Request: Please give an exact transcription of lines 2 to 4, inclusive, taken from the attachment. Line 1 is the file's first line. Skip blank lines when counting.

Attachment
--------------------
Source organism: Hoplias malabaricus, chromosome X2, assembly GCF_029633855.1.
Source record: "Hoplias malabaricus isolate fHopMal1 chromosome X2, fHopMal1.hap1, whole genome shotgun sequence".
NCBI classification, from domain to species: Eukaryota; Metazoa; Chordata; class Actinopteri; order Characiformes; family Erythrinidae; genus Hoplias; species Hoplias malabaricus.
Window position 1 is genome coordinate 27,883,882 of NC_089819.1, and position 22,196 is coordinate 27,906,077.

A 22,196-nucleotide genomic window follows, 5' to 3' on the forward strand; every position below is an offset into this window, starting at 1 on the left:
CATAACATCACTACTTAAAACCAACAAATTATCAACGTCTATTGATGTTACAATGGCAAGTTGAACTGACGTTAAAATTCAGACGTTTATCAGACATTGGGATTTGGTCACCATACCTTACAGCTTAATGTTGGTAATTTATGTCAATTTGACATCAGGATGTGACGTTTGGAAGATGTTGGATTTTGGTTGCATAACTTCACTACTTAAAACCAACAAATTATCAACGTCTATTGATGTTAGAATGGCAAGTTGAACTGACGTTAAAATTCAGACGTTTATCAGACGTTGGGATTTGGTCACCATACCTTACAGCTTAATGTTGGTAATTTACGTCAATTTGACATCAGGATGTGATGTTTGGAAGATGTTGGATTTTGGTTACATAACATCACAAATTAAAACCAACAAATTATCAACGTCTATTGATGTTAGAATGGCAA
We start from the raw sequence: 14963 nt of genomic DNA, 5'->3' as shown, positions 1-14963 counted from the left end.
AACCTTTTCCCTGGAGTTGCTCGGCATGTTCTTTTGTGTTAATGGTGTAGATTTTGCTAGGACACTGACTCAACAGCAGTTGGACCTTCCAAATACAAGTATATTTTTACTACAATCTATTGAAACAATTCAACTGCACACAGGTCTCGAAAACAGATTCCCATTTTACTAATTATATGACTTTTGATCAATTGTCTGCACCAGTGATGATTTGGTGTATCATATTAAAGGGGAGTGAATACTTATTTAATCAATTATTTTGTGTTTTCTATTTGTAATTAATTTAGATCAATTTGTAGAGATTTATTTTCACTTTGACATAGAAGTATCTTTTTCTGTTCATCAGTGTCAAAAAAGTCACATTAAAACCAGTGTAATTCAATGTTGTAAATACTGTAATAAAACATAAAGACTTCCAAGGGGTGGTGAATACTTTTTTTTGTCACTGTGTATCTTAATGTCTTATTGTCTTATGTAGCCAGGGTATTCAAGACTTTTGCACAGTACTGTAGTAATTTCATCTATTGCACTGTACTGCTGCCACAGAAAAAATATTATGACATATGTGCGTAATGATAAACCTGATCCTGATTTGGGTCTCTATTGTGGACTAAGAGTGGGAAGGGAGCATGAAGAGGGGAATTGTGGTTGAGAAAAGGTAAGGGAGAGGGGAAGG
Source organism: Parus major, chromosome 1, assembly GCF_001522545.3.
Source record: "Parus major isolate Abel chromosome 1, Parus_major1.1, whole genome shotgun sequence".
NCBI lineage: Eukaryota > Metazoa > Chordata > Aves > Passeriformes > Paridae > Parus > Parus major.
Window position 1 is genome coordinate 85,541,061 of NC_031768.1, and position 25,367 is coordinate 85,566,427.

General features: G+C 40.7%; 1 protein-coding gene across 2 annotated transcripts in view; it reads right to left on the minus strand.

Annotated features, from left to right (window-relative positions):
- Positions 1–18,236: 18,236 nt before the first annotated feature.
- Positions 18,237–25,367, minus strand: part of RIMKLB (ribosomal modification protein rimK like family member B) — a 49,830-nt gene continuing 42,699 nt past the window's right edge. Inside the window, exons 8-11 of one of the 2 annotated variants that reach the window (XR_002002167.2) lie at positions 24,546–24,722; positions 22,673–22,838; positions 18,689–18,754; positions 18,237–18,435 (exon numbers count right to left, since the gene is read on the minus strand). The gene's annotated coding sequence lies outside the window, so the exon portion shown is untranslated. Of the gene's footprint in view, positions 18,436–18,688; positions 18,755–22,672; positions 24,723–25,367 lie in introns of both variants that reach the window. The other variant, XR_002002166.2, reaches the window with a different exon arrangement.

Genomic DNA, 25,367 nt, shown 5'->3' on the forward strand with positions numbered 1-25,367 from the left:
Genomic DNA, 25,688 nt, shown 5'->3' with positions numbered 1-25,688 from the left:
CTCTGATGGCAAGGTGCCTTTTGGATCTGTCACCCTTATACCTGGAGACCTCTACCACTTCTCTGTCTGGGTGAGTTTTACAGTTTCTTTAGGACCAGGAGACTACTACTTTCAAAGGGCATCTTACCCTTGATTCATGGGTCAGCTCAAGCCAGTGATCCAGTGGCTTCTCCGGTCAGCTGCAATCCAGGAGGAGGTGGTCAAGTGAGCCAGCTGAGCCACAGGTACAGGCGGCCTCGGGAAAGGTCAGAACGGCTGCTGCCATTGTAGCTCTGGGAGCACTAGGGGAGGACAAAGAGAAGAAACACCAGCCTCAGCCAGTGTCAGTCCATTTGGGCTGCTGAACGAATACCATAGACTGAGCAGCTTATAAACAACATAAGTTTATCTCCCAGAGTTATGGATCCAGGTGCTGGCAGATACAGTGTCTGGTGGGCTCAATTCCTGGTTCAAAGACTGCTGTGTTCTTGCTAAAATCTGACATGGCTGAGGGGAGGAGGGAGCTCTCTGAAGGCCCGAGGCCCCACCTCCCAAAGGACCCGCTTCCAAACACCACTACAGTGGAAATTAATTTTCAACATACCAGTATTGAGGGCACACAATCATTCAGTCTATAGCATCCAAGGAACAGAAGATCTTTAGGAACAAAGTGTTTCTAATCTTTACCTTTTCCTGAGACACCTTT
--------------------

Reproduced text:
Source record: "Hoplias malabaricus isolate fHopMal1 chromosome X2, fHopMal1.hap1, whole genome shotgun sequence".
NCBI classification, from domain to species: Eukaryota; Metazoa; Chordata; class Actinopteri; order Characiformes; family Erythrinidae; genus Hoplias; species Hoplias malabaricus.
Window position 1 is genome coordinate 27,883,882 of NC_089819.1, and position 22,196 is coordinate 27,906,077.